Over the course of the Covid pandemic the past year, almost two thirds of Canadians (63%) did not put aside anything for retirement, up from 58% last year, according to a study being released today.
That’s according to the third annual Canadian Retirement Survey from Healthcare of Ontario Pension Plan (HOOPP) and Abacus Data.
Not surprisingly, the survey also found a widespread belief that better access to workplace pensions is needed to avoid a retirement crisis.
The findings, based on an April 2021 survey of 2,500 Canadians, affirm there is a high level of anxiety about ability to save for retirement. Half (48%) said they are “very concerned” about not having enough money in retirement. That was more than the concern for one’s own physical health (44%), mental health (40%), debt load (31%) and job security (26%). Only the daily cost of living was a greater concern than Retirement.
“After more than a year of COVID-19, Canadians remain steadfast in their personal and societal concerns around retirement security,” said Steven McCormick, SVP, Plan Operations, HOOPP in a press release [pictured on right]. “As day-to-day financial pressures mount for some and ease for others, Canadians across the board are acutely aware of the importance, and challenge, of saving for retirement.”
While 46% of Canadians said they saved more money during COVID than they otherwise would have, more than half (52%) set aside nothing for retirement during the past year. Of those who said they saved less than usual, 72% saved nothing for retirement.
McCormick added: “HOOPP is proud to do its part by providing retirement security to healthcare workers, many of whom fall into groups that often don’t have access to pensions, such as women, part-time workers and younger Canadians. For our membership, the impacts of this pandemic will continue to be felt even after we emerge from the immediate crisis; but they can take some comfort in knowing their pension is secure.”
Covid disproportionately hurt finances of younger low-income groups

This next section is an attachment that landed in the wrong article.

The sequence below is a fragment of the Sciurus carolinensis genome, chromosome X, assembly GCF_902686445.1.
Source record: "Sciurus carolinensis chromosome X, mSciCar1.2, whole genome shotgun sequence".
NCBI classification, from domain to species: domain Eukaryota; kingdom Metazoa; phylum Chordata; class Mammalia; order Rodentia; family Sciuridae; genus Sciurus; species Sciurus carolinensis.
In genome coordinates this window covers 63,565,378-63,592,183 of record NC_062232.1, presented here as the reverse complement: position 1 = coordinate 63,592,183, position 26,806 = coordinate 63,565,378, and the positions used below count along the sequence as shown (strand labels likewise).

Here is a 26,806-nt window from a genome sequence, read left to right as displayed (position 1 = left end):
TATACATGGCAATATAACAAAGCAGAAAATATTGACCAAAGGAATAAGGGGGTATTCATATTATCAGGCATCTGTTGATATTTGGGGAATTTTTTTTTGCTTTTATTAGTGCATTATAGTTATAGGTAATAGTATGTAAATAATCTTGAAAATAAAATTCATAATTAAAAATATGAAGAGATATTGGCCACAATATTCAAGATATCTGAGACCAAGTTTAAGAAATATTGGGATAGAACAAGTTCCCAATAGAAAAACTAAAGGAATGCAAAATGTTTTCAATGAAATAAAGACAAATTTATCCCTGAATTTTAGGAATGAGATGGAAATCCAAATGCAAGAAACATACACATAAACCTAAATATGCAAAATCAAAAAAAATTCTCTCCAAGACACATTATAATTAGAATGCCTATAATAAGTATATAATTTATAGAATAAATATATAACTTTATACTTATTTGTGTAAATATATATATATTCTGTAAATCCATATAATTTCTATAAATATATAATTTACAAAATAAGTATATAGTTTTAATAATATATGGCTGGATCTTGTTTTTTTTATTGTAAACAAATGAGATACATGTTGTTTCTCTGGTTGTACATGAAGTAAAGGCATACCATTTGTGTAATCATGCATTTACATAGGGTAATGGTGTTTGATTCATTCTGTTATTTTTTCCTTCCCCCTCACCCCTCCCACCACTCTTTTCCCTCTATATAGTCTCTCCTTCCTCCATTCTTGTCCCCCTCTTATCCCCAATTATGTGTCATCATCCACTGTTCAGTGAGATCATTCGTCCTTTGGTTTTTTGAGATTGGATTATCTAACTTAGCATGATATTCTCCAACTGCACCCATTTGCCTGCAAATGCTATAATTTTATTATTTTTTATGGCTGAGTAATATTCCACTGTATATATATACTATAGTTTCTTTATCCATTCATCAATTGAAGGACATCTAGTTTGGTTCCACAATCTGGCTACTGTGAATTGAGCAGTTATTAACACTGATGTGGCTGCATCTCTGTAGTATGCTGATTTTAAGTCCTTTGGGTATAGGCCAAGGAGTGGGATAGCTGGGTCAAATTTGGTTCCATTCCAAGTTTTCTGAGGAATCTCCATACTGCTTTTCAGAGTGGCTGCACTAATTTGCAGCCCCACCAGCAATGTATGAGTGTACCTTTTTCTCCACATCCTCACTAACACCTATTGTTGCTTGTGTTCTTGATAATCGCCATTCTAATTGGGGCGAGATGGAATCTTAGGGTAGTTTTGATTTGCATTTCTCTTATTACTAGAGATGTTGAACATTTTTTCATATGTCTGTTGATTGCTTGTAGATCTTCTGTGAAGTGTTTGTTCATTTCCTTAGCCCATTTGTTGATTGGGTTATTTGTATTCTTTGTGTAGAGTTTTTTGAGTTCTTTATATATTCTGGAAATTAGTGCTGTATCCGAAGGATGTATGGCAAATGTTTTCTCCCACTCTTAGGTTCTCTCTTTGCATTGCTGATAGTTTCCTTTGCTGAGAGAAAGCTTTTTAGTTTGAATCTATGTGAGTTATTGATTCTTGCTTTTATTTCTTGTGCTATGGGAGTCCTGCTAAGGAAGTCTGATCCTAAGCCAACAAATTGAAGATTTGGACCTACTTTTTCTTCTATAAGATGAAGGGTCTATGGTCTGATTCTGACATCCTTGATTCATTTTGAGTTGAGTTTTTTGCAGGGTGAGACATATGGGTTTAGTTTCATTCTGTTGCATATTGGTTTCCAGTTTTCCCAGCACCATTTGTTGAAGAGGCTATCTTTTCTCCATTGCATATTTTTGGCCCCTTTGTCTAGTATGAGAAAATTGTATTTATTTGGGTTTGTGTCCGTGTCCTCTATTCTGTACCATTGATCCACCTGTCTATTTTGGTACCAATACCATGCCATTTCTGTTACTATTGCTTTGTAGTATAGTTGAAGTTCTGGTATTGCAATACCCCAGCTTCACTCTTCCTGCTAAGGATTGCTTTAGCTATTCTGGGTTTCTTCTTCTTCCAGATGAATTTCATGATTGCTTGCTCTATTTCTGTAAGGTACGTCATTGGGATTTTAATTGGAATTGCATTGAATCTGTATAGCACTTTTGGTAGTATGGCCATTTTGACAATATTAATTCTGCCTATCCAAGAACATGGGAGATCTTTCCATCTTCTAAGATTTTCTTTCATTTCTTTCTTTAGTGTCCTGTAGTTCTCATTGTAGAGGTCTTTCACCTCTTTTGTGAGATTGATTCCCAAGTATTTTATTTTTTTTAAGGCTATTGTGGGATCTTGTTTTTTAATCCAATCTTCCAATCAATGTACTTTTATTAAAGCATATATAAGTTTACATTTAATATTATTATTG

The COVID-19 pandemic harmed the finances of half of Canadians (52%) and did so disproportionately amongst younger and lower-income groups. Those aged 44 and younger are twice as likely to have had their finances greatly harmed (24%) than those 60+ (11%). Likewise, those earning less than $50,000 are twice as likely to have had their finances greatly harmed (25%) than those earning $100,000+ (12%).
“The pandemic has exacerbated the divide between those who can save for retirement and those who can’t,” said Abacus Data Chief Executive David Coletto [pictured left]. “Those who are the least likely to save – younger and lower-income Canadians – were the hardest hit by the health crisis. This year’s results also show widespread agreement that employers can play an important role in making saving for retirement more affordable.”
Regardless of current finances or COVID, there are widespread and consistent concerns about having enough money for retirement. Of those making $50,000 or less, 52% said they were very concerned; even among those making more than $100,000, a full 42% said they were very concerned. When asked why they hadn’t saved for retirement, the most common response was living paycheque to paycheque, with one in three (36%) identifying with this reality.
The results again confirm that Canadians continue to think long-term and big picture on retirement issues. Two-thirds (67%) agree there is an emerging retirement crisis and 65% said that saving for retirement is prohibitively expensive.
Recognition of ongoing need for Workplace pensions
For the third straight year, Canadians also widely recognize that workplace pensions are key to the solution:
- 71% are willing to forgo a higher salary for a (better) pension plan. (74% last year)
- A strong majority believe all workers should have access to affordable (85%) and efficient (84%)retirement savings arrangements. (85% and 86% respectively last year)
- 77% say employers have a responsibility to offer a pension plan. (76% last year)
- 75% agree that without good pensions in place, the economy will suffer; and 74% said that, inthe absence of good workplace pensions, individuals will become a burden on taxpayers. (77% and 76% respectively last year)
These findings, consistent with prior years, point to a clear desire among Canadians for greater access to workplace pensions,” said McCormick. “As business leaders and decision-makers plan for our post-COVID ‘new normal,’ it’s clear that Canadians would strongly support improvements to retirement security for everyone.”
The survey was conducted between April 19 and 27, 2021. The margin of error is + / – 1.96, 19 times out of 20.